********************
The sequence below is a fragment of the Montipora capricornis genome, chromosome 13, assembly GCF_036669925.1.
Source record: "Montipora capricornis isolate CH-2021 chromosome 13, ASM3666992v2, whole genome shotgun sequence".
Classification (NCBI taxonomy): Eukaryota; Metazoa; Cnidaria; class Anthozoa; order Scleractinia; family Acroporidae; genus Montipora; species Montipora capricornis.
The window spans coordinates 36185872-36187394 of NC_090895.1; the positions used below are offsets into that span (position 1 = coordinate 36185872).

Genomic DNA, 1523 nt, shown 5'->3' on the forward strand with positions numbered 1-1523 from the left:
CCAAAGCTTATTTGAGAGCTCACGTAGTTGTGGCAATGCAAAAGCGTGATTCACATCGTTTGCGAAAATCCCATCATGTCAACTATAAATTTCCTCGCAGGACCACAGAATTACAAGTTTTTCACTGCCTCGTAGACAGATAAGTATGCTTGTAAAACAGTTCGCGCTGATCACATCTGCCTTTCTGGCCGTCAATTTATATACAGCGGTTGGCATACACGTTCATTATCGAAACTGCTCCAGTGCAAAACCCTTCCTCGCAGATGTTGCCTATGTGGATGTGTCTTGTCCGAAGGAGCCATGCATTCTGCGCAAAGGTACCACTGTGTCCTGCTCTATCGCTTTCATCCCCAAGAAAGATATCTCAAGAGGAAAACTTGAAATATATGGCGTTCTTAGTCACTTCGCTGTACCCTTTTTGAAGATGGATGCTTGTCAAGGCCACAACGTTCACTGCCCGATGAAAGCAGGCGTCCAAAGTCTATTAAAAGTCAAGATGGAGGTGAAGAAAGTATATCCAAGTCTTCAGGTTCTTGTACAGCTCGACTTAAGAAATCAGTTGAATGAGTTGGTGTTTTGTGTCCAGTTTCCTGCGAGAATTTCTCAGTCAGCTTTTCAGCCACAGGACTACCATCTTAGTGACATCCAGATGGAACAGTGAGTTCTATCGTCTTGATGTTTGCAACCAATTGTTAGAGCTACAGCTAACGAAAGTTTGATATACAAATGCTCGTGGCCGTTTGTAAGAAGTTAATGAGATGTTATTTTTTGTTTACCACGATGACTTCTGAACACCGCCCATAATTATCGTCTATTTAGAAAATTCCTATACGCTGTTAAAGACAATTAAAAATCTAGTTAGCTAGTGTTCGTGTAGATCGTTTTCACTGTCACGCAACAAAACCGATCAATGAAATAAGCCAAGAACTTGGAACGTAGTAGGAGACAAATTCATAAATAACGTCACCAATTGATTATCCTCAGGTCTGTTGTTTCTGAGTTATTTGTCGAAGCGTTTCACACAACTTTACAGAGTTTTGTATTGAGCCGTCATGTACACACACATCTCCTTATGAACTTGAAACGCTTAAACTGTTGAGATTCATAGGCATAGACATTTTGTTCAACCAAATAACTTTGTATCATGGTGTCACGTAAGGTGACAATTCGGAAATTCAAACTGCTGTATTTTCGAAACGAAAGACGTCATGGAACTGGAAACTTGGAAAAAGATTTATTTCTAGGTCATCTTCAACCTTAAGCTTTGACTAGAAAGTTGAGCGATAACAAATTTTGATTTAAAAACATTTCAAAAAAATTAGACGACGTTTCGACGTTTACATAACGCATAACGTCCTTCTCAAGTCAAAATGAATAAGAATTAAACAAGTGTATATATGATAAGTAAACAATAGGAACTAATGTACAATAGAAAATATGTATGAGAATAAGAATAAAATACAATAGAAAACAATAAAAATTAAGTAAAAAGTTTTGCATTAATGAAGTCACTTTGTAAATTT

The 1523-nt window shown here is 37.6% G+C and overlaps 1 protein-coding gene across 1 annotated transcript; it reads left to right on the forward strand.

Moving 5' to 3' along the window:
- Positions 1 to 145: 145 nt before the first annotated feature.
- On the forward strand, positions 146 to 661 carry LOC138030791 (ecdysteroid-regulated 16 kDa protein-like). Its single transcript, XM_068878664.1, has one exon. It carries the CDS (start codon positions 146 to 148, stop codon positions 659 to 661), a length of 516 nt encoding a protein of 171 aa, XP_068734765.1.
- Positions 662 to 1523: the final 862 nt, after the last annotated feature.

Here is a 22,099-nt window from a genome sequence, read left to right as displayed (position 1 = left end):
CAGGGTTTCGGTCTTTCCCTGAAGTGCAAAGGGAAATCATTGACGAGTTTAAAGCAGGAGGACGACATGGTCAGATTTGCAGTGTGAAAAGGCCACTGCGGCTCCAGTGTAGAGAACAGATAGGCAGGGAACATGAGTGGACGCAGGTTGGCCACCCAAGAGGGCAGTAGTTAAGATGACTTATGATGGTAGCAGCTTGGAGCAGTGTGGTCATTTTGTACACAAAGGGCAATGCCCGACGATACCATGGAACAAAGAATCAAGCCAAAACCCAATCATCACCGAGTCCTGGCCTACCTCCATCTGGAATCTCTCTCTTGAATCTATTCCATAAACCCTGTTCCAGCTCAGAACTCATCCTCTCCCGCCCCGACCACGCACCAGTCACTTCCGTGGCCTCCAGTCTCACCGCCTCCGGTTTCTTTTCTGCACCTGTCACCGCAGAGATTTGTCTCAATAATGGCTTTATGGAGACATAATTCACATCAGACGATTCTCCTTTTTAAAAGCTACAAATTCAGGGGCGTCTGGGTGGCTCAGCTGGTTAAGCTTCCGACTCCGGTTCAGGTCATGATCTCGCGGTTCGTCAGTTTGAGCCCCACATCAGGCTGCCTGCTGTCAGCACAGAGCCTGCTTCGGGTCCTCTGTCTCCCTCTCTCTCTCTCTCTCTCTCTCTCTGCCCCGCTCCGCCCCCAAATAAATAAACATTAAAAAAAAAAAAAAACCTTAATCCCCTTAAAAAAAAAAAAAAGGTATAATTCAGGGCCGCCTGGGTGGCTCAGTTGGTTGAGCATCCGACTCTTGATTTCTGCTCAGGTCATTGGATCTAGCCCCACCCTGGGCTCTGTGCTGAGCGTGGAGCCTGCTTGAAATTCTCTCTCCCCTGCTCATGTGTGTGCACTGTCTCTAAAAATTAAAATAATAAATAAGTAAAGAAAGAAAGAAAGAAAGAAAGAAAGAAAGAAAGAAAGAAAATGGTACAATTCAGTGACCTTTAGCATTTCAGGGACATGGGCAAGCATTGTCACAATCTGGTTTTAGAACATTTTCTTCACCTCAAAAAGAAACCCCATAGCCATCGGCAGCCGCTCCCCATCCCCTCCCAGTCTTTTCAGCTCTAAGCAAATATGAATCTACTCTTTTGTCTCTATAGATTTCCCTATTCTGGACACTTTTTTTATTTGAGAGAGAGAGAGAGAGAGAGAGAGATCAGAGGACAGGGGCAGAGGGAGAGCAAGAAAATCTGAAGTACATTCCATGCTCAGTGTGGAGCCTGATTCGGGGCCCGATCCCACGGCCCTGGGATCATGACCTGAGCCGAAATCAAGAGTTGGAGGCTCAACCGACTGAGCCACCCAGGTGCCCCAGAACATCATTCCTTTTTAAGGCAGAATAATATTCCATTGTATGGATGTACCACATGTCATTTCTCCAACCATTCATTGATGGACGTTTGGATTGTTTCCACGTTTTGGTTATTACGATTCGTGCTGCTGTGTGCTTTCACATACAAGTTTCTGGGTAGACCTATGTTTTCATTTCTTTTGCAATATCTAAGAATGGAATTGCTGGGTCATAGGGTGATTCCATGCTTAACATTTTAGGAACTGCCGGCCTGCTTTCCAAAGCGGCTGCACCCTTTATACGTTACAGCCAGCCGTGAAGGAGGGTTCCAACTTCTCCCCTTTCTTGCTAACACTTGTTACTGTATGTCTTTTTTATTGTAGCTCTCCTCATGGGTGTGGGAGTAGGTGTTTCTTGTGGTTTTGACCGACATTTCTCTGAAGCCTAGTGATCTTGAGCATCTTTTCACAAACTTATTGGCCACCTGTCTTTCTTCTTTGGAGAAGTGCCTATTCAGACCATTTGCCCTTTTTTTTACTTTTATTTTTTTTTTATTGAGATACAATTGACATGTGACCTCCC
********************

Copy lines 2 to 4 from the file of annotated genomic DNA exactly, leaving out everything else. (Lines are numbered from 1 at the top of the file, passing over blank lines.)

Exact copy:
Source record: "Montipora capricornis isolate CH-2021 chromosome 13, ASM3666992v2, whole genome shotgun sequence".
Classification (NCBI taxonomy): Eukaryota; Metazoa; Cnidaria; class Anthozoa; order Scleractinia; family Acroporidae; genus Montipora; species Montipora capricornis.
The window spans coordinates 36185872-36187394 of NC_090895.1; the positions used below are offsets into that span (position 1 = coordinate 36185872).